NRDC Goes to Stockholm World Water Week 2013
Posted September 2, 2013
Hallå from Stockholm, Sweden! I’m currently here attending the 2013 World Water Week, and today was the first day of the week-long conference. Water is a critical issue for the world, as it affects many facets of our lives including the ability to produce food and drinking water, energy, water for hygiene and sanitation, and much more. Yet currently, nearly one million people lack access to clean, safe drinking water, over 35% of the world’s population lacks access to a toilet, and 90% of sewage is discharged untreated into rivers in the developing world. We’re rapidly approaching a world in which water scarcity causes widespread conflict and suffering. Given the severity, breadth and depth (only water pun in the whole blog, promise) of these water issues, I was very surprised to feel so optimistic at the close of the conference’s opening day.
There are many improvements already being made in the world of global water. For example, we reached the millennium development goal’s (MDG) target for drinking water five years early in 2010, halving the proportion of people without access to safe drinking water (in 2010, 89% of the population used an improved source of drinking-water compared with 76% in 1990). Some countries specifically have seen great success; since the 1970’s, over a quarter of Egypt’s population has gained access to new and improved water supply or sanitation services. Of course there is much more work to be done. We are not on track to meet the MDG’s sanitation target and far too large a population still lives without access to sustainable water solutions. Sustainable access to safe drinking water and sanitation is arguably the most important issue in the world; lack of access impacts every facet of people’s lives (things that we take for granted like voting, owning land, working and attending school become difficult or impossible when people are too busy carrying water, or too starving, thirsty and sick). The discussions I am participating in at World Water Week and the “all hands on deck” approach echoed by the participants, speakers and conveners are inspiring and motivating.
Each year, World Water Week focuses on a more specific water-related theme around which many of the seminars and workshops are based, and this year that theme is “Water Cooperation- Building Partnerships.” As Colleen Vollberg from Conservation International said in the first seminar of the day, “life does not happen in sectors.” Throughout today, speakers from various fields espoused the benefits of data sharing, increased access to information, more efficient spending through public-private partnerships, increased awareness and above all, collaboration. Collaboration is critical if we’re going to make serious gains in improving access to clean safe water for all. Every last person on this planet needs water to survive and we all have an incentive to protect our water supply. If we’re going to have any hope of worldwide access to clean, safe water, we’re going to need to share and implement best-practices and cost-effective, sustainable solutions.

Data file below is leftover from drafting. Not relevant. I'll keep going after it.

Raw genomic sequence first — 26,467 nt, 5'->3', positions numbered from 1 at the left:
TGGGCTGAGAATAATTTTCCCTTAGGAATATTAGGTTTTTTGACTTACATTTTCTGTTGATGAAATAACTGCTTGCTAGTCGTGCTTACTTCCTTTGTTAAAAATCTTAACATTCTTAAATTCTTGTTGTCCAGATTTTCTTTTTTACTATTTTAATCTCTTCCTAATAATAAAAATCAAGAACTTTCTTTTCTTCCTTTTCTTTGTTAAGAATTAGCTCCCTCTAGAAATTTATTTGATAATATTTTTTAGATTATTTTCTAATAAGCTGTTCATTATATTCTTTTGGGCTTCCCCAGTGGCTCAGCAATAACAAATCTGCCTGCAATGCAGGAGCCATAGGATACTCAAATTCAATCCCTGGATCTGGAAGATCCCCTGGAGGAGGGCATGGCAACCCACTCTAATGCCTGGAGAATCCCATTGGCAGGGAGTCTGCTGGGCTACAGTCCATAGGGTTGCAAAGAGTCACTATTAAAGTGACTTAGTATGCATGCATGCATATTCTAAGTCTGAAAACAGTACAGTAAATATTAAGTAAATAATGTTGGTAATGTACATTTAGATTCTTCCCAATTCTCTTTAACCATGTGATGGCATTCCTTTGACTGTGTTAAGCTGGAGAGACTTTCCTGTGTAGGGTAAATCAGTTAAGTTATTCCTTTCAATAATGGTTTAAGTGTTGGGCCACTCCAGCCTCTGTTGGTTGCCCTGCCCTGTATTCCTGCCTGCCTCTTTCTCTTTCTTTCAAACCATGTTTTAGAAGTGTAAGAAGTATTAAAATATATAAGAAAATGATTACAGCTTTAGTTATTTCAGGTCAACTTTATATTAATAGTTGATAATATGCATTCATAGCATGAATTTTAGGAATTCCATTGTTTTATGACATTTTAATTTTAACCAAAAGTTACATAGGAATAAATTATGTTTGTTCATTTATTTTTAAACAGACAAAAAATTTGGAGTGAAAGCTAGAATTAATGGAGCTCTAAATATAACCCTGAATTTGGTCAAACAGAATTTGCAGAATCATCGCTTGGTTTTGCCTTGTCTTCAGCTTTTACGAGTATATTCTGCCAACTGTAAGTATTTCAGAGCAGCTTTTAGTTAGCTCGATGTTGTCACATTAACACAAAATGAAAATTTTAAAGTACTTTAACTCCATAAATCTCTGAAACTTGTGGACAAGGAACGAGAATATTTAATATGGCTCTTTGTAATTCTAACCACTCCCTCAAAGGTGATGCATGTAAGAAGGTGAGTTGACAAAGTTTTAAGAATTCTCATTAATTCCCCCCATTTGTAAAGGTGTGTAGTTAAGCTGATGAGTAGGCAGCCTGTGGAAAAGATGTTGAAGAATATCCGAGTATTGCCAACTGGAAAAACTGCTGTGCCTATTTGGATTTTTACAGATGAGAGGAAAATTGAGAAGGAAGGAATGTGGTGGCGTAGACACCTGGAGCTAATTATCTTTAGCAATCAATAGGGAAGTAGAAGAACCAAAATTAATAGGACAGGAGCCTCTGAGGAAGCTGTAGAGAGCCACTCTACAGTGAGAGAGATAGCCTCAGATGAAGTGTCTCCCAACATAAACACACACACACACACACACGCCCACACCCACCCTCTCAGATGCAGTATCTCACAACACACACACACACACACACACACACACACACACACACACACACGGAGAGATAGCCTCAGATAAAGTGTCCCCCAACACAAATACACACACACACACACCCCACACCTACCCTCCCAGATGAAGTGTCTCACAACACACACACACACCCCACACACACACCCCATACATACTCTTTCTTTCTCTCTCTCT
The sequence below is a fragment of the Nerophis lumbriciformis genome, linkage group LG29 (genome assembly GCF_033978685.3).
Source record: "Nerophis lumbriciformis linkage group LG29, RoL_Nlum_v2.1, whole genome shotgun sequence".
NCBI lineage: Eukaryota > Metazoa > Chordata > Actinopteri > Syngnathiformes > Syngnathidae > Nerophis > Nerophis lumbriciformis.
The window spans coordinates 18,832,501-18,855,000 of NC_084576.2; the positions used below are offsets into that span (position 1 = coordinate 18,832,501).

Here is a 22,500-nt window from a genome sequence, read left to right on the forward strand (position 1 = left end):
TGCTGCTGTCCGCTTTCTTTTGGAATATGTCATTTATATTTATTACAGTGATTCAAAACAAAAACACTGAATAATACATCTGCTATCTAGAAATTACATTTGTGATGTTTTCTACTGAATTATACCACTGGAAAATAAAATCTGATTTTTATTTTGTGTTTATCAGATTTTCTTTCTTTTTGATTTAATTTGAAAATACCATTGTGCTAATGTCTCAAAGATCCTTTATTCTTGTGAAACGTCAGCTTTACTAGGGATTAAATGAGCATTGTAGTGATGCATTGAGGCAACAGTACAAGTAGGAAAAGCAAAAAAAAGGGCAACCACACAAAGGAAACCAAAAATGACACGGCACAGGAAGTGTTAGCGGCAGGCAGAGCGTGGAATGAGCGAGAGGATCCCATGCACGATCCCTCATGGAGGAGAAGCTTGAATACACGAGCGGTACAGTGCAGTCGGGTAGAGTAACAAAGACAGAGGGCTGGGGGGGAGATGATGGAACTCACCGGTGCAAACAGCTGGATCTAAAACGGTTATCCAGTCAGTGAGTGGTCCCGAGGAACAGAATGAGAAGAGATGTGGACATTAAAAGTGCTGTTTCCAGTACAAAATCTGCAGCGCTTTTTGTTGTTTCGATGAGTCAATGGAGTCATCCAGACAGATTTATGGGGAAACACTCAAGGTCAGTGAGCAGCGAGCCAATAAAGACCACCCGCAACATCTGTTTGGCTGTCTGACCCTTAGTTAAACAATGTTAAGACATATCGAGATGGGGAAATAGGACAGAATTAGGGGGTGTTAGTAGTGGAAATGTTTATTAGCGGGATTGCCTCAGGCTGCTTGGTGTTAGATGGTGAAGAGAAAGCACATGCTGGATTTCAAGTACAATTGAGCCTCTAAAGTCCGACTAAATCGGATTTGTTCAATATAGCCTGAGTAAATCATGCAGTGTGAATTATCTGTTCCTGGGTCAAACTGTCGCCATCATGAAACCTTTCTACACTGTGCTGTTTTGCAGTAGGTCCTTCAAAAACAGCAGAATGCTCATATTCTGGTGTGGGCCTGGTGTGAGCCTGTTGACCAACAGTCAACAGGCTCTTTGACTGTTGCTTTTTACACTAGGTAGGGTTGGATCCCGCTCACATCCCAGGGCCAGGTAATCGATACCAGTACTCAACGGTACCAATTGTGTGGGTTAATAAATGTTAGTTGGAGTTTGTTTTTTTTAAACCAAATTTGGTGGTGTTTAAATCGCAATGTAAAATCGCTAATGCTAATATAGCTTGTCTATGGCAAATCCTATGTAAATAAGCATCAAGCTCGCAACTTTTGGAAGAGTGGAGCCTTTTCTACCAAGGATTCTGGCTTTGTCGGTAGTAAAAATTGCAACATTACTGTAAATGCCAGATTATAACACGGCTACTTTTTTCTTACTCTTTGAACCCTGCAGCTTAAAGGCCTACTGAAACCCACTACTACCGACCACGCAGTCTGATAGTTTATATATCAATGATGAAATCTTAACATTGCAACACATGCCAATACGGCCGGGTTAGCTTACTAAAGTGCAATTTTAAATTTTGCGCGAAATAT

And in the face of this incredibly daunting task, I’m hopeful. Today’s youth have a certain thirst, fervor, excitement and a growing sense of personal responsibility and awareness of environmental issues (in fact, there’s an entire day of World Water Week dedicated to the work of youth and young professionals). You can dismiss this feeling or you can nurture it. The fact remains, we’re no longer talking about the issues that will impact our children, the world we’ll leave behind. We’re talking about today. We’re talking about the problems the world’s population faces right now. I’m still relatively new to this realm, but I know without a doubt that this work requires intergenerational cooperation. In the words of Bart Devos, World Youth Parliament for Water (WYPW), “It’s much more fun to be the solution rather than the problem.” Bart sat right along Dan Bena from Pepsico and Bruce Wills from World Farmers Organization. This entire week focuses on collaboration – not just between sectors but between countries, regions, ages, organizations, experts and local communities. These partnerships will enable us to leverage the particular kinds of value each group can bring. I am hopeful that the next several years will bring great strides towards achieving greater water security, healthy ecosystems, and clean drinking water and sanitation for all.